Automobile insurance covers you and your car in the event of an accident, theft, vandalism, or damage caused by a natural catastrophe. Personal liability coverage in your insurance covers you if you’re found to be at fault in an accident that injures or damages someone else’s property. With the exception of New Hampshire, every state requires you to acquire a minimum amount of liability coverage when insuring a vehicle.
What Is Personal Liability Insurance?
Car insurance policy can include a variety of coverage options, including:
- Bodily injury liability
- Property damage liability
- Personal injury protection (in certain states)
- Collision coverage
- Comprehensive coverage
- Uninsured/underinsured motorist coverage
The policy’s liability coverage is represented by the first two items on that list: bodily injury and property damage.
If you’re at fault in an accident, bodily injury liability coverage, or BI, covers physical injuries to another person. So, if you rear-end someone with your automobile and they have neck and back discomfort that necessitates an X-ray or continuous therapy, your bodily injury liability policy may cover some or all of those expenses, depending on your coverage levels.
If you’re at fault in an accident, property damage liability coverage, or PD, provides for compensation to someone else’s property. This insurance can cover another person’s car as well as other property, such as fences or structures. This sort of liability insurance supports the expense of fixing the harm in part or in full.
Personal Liability Insurance Limits
Except for New Hampshire, every state has a minimum level of personal liability insurance that drivers must carry. You may notice three distinct liability limits on your policy, dependent on your state’s requirements:
- Bodily injury liability limit per person
- Bodily injury liability limit per accident
- Property damage liability limit
Bodily injury liability limit per person
If you’re at fault in an accident, the bodily injury liability limit per person is the maximum amount your automobile insurance carrier will pay toward someone else’s medical expenses. For example, if an accident results in physical injuries to another person, you may be covered up to $25,000 per person.
Bodily injury liability limit per accident
The maximum amount your insurance carrier will pay toward medical expenses for a single event is the bodily injury liability limit per accident. Assume you have a $50,000 bodily injury liability limit per accident. Regardless of how many people were hurt in the accident, it is the maximum amount your insurance will cover for medical expenses.
Property damage liability limit
If you’re at fault in an accident, your property damage liability limit is the maximum amount your insurer will pay for property damage. If your policy includes all three types of liability insurance, these figures are usually written in abbreviated form. If you’ve a $100,000 bodily injury liability limit per person, a $300,000 bodily injury liability limit per accident, and a $50,000 property damage liability limit, your policy can be labeled 100/300/50.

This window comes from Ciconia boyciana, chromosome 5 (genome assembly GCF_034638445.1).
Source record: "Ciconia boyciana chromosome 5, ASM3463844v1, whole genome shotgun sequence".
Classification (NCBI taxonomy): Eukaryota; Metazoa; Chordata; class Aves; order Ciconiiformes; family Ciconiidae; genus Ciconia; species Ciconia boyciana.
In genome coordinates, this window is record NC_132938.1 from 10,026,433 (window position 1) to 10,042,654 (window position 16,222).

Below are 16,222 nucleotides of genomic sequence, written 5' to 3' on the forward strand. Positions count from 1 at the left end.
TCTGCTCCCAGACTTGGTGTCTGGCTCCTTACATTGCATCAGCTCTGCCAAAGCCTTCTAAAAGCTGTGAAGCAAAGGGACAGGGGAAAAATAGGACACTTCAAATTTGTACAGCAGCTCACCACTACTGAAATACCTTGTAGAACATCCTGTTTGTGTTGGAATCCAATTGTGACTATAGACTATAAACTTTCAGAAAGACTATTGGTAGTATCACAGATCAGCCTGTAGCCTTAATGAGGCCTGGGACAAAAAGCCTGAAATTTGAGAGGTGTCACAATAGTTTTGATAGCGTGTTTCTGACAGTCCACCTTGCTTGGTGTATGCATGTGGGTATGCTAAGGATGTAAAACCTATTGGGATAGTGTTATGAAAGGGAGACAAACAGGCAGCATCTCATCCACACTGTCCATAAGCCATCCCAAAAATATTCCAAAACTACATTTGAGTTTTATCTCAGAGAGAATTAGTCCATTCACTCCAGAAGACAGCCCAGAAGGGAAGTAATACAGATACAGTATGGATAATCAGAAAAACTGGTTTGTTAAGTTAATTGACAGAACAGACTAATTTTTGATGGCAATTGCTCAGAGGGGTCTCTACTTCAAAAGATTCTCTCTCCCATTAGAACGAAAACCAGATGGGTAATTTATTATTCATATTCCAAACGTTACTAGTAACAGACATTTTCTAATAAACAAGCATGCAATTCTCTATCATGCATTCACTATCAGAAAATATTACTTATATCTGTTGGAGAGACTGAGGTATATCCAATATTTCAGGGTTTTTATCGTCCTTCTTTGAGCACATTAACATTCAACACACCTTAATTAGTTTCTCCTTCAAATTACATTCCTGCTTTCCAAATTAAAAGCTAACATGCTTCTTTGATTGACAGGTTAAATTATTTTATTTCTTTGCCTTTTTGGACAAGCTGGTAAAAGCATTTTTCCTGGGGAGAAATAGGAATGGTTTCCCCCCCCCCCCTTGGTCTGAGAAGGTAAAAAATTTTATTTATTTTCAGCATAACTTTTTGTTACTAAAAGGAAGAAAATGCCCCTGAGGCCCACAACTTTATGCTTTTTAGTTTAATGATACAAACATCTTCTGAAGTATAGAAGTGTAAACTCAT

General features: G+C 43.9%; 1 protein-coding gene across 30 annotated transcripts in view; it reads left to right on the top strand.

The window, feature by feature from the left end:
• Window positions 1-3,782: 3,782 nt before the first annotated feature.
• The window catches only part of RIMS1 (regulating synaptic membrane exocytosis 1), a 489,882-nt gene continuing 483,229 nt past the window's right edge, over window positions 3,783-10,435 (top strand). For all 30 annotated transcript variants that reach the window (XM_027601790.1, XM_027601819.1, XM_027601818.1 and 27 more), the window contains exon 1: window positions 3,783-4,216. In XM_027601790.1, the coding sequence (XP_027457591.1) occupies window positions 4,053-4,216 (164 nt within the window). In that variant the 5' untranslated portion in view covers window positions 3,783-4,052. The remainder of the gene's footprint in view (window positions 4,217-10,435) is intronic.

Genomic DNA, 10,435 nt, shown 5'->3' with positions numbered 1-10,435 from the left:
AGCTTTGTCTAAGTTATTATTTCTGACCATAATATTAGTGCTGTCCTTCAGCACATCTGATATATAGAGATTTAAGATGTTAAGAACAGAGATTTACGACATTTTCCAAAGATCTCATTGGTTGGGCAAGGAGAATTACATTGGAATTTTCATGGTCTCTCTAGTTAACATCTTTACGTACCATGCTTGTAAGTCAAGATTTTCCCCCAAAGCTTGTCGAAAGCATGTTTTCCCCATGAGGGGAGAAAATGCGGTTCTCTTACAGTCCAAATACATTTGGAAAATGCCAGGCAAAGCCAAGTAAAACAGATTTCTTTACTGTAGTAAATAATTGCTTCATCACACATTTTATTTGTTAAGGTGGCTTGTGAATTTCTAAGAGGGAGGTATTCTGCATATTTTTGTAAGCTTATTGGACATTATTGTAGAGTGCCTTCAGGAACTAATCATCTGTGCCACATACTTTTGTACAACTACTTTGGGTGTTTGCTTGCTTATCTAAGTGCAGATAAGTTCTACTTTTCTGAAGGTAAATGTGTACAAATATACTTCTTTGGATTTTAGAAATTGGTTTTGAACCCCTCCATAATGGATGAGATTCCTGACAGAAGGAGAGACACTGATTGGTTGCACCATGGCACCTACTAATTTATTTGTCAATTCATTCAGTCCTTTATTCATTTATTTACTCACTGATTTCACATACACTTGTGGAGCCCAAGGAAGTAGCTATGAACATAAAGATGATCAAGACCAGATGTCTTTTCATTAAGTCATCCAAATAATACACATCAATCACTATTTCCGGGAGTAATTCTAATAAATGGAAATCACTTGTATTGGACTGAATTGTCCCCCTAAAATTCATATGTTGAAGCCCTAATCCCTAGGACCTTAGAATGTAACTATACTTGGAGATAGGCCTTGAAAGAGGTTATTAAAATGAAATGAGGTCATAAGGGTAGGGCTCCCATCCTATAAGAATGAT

Why Do You Need Personal Liability Insurance?
Personal liability insurance is intended to safeguard you against significant financial losses resulting from an accident that you caused. If you’re in an accident and injure someone, you’ll be responsible for paying the $50,000 medical bill out of pocket if you don’t have bodily injury liability coverage. If you can’t come up with the money, you may be sued in court.
Other insurance coverages in your policy serve different objectives. Collision coverage, for example, compensates you for damage to your vehicle as a result of an accident. Damages that aren’t absolutely accident-related, such as those caused by falling objects, are covered by comprehensive coverage. Medical payments coverage, on the other hand, would cover your own medical expenditures if you were injured in an accident.
How Much Personal Liability Insurance Should You Buy?
Your liability coverage must, at the very least, fulfill the state’s requirements. The cost of this insurance will be determined by a number of criteria, including the policy’s coverage limits and your driving history.
The minimum coverage criteria in several states is 25/50/25, which means:
- $25,000 bodily injury liability limit per person
- $50,000 bodily injury liability limit per accident
- $25,000 property damage liability limit
However, whether those limits are adequate depends on a variety of factors, including your financial means.
Assume you’re involved in an accident that results in three persons being injured. Their medical bills total $75,000 in total. If your bodily injury liability limit is $50,000 per accident, you’ll have to come up with the remaining $25,000 to cover their medical expenses.
Having additional personal liability insurance coverage can help you avoid having to pay huge sums of money out of pocket following an accident. However, keep in mind that raising your coverage limits will raise your premiums. Your insurance agent may be able to assist you if you’re unsure how much personal liability insurance to get.